Sport for Business caught up with RTÉ’s Darren Frehill yesterday on the windswept slopes of Pyeongchang.
The Galway native is a more regular sight on the sidelines of Pearse Park or in the warmer confines of the Sunday Sport studio but fronting RTÉ’s nightly coverage of the Winter Olympics alongside Clare McNamara is an opportunity he has grabbed with both hands.
Winter sports have never been Ireland’s strongest hand in world sport. In Frehill’s Galway the highest peak in Benbaun at 729 metres. You could put another one on top of that and still not be close to the elevation that our intrepid skiers and snowboarders are hurtling down.
“These athletes may not have been as familiar to us but they have invested their lives in their sport, just like any other of our national sporting heroes and it is a privilege to be able to bring their stories home,” he told us as the wind whistled around his phone.
“There has been a great reaction tot he coverage back at home. We had an audience of over 100,000 on Sunday night, bigger than for the Rugby and Allianz League highlights programmes that were on the same night and it’s our job to convey as best we can what is happening out here.”
“The rest of the world is mad for the Games. I was in a camera pit at the skiing earlier with more than 50 crews from around the world.”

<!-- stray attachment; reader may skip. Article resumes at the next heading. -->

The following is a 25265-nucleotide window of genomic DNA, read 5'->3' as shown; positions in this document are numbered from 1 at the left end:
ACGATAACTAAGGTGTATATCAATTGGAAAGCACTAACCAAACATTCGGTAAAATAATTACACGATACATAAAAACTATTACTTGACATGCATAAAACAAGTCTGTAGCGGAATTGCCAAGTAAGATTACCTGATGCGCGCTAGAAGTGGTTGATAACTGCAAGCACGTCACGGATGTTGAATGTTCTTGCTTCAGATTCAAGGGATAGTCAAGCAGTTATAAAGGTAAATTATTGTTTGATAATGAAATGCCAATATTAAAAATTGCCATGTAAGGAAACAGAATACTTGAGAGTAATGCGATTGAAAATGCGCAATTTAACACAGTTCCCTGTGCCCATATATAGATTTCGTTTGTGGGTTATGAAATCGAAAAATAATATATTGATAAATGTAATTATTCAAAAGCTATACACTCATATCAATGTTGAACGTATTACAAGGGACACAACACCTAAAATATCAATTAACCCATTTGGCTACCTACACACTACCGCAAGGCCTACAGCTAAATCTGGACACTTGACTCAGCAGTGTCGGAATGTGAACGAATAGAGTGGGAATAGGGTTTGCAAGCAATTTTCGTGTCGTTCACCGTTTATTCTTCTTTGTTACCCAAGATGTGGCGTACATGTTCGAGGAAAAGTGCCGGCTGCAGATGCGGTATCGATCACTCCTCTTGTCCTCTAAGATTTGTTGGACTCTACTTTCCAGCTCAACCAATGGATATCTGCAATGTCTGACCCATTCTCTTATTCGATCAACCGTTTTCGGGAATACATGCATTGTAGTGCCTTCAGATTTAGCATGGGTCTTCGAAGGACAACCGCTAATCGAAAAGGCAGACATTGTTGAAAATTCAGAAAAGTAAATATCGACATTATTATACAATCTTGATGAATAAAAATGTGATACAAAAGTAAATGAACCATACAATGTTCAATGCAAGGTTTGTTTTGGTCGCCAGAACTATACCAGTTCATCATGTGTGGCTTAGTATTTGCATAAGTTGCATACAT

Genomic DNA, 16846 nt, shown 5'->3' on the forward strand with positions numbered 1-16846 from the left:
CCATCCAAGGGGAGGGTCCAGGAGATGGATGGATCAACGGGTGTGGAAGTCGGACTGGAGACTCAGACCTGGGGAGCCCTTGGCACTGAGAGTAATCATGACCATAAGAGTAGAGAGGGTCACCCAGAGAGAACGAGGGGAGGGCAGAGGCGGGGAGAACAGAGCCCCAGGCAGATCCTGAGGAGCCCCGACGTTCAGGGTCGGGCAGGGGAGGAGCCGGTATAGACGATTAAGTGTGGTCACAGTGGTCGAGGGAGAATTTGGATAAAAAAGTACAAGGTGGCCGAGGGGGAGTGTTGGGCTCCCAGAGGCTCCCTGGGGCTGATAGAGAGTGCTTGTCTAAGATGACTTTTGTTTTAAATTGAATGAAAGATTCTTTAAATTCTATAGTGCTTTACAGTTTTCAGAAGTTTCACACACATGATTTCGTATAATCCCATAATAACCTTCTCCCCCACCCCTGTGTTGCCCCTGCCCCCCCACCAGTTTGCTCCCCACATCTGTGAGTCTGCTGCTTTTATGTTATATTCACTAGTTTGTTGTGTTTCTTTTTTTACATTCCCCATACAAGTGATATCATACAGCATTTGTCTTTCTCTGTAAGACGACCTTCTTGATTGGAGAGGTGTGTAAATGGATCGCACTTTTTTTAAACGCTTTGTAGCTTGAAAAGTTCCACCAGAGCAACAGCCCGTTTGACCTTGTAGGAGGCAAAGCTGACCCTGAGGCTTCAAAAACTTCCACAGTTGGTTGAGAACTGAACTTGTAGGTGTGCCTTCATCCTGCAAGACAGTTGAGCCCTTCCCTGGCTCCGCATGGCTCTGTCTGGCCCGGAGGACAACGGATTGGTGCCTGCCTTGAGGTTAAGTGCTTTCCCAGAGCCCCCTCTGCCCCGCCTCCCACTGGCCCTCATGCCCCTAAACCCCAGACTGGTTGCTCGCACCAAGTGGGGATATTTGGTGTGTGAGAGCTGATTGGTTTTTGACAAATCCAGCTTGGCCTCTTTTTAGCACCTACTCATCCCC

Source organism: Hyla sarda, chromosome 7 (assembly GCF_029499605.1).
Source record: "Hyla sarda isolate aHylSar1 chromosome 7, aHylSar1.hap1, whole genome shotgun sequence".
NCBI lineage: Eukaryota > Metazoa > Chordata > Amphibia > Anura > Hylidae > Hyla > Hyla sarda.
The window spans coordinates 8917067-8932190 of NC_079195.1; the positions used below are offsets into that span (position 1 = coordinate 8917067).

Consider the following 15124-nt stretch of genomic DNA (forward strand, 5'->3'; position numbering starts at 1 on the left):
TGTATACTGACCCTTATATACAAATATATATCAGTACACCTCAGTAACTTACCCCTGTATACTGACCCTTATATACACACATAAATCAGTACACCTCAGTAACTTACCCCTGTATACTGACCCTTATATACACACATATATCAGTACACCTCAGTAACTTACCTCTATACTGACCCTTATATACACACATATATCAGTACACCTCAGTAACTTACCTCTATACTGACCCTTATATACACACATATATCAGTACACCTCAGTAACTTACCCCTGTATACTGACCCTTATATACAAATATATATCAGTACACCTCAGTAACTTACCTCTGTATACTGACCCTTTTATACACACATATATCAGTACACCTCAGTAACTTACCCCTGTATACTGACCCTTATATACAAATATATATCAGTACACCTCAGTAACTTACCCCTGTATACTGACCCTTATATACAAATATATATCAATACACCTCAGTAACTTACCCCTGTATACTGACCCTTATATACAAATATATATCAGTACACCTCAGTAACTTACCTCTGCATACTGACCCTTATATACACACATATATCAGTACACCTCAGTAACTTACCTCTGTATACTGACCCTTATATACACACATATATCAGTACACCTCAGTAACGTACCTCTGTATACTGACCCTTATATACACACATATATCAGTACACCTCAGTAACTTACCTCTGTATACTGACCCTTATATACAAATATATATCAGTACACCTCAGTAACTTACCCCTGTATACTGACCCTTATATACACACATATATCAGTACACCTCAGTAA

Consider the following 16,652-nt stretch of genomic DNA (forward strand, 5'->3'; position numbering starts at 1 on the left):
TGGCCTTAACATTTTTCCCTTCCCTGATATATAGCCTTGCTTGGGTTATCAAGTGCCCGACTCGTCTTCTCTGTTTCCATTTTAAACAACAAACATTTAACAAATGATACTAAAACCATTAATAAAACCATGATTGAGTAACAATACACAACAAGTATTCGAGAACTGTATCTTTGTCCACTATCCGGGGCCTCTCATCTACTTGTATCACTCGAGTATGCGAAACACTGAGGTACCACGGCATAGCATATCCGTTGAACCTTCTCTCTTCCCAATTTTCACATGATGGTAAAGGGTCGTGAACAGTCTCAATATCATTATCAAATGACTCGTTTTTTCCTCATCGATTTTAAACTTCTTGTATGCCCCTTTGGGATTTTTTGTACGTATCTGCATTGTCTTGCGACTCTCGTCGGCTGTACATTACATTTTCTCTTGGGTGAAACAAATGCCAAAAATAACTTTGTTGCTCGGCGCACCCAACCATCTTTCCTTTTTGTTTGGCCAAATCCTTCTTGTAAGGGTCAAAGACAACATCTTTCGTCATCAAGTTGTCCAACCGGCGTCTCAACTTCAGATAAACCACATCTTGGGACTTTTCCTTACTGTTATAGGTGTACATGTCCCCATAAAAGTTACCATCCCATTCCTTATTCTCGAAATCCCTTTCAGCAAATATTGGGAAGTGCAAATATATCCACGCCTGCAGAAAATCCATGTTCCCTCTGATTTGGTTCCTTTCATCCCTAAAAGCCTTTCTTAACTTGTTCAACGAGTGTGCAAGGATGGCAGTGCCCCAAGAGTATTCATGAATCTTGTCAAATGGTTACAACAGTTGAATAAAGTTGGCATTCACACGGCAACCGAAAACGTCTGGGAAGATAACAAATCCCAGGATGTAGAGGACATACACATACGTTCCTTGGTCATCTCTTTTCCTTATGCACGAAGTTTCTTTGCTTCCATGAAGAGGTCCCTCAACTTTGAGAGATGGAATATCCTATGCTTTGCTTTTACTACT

“The crowds are big and the athletes themselves are a pleasure to deal with.”
“Seamus O’Connor was standing in 13th place in the world ahead of his final run in the halfpipe snowboard yesterday, one place outside making the final. If he had not come down on the final trick of his final run he could have made it. These are the best of the best and it is great to see the Irish gear being worn with pride by competitors who are right up there.”
“It’s hard to convey the scale of the place. The walls of the halfpipe are seven metres high and these boarders are firing themselves five and six metres higher again and executing flawless tricks. The speed of the downhill and the height of the ski jump arena would literally take your breath away.”
There is also the sense of positivity around everyone here. There is a genuine feeling of camaraderie and wanting to show the world that Korea is a special place. Trying to make a difference in how North and South interact with each other is uppermost in the minds of the organisers and the people and you’d have to hope and believe, that there will be a long-lasting good come from this.
RTÉ’s crew of four on the slopes includes producer Elaine Buckley and cameraman Cormac Duffy. They have been working hard and delivering content across the RTÉ Network from Morning Ireland at the start of the day through to the TV highlights in the evening.
Cliona Foley is also out in Korea filing copy on behalf of the Olympic Council of Ireland and helping to raise the profile of the games back at home.
Frehill has covered the Paralympic Games in London and Rio but this is his first Winter Games and it’s an experience he is revelling in. We are all benefiting from the excitement.
In this week’s Business of Sport column in the Sunday Business Post Rob Hartnett will look at the ‘coolness’ of the sponsorship market around the Winter Games and how brands are making the most of the world tuning in.